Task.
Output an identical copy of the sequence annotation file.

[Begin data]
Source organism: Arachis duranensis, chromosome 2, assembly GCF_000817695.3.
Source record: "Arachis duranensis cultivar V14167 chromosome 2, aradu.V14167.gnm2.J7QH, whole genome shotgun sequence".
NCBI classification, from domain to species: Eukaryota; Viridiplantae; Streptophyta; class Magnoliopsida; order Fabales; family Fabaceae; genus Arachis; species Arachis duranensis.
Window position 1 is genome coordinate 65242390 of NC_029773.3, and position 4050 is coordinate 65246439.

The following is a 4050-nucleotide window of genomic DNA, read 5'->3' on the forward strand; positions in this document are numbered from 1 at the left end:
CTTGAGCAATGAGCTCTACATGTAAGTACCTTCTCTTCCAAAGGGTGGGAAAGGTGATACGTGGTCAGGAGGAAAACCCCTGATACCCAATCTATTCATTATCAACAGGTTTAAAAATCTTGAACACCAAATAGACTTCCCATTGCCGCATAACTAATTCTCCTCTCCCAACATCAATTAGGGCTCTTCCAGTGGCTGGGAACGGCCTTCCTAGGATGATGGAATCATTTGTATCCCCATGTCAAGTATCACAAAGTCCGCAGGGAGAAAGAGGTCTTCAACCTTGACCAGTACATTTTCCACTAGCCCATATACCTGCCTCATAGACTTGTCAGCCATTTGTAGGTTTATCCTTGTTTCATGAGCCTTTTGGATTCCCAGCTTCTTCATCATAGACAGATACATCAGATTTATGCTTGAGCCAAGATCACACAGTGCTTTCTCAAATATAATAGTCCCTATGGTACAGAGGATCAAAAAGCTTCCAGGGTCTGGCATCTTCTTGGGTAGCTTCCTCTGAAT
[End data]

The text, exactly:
Source organism: Arachis duranensis, chromosome 2, assembly GCF_000817695.3.
Source record: "Arachis duranensis cultivar V14167 chromosome 2, aradu.V14167.gnm2.J7QH, whole genome shotgun sequence".
NCBI classification, from domain to species: Eukaryota; Viridiplantae; Streptophyta; class Magnoliopsida; order Fabales; family Fabaceae; genus Arachis; species Arachis duranensis.
Window position 1 is genome coordinate 65242390 of NC_029773.3, and position 4050 is coordinate 65246439.

The following is a 4050-nucleotide window of genomic DNA, read 5'->3' on the forward strand; positions in this document are numbered from 1 at the left end:
CTTGAGCAATGAGCTCTACATGTAAGTACCTTCTCTTCCAAAGGGTGGGAAAGGTGATACGTGGTCAGGAGGAAAACCCCTGATACCCAATCTATTCATTATCAACAGGTTTAAAAATCTTGAACACCAAATAGACTTCCCATTGCCGCATAACTAATTCTCCTCTCCCAACATCAATTAGGGCTCTTCCAGTGGCTGGGAACGGCCTTCCTAGGATGATGGAATCATTTGTATCCCCATGTCAAGTATCACAAAGTCCGCAGGGAGAAAGAGGTCTTCAACCTTGACCAGTACATTTTCCACTAGCCCATATACCTGCCTCATAGACTTGTCAGCCATTTGTAGGTTTATCCTTGTTTCATGAGCCTTTTGGATTCCCAGCTTCTTCATCATAGACAGATACATCAGATTTATGCTTGAGCCAAGATCACACAGTGCTTTCTCAAATATAATAGTCCCTATGGTACAGAGGATCAAAAAGCTTCCAGGGTCTGGCATCTTCTTGGGTAGCTTCCTCTGAAT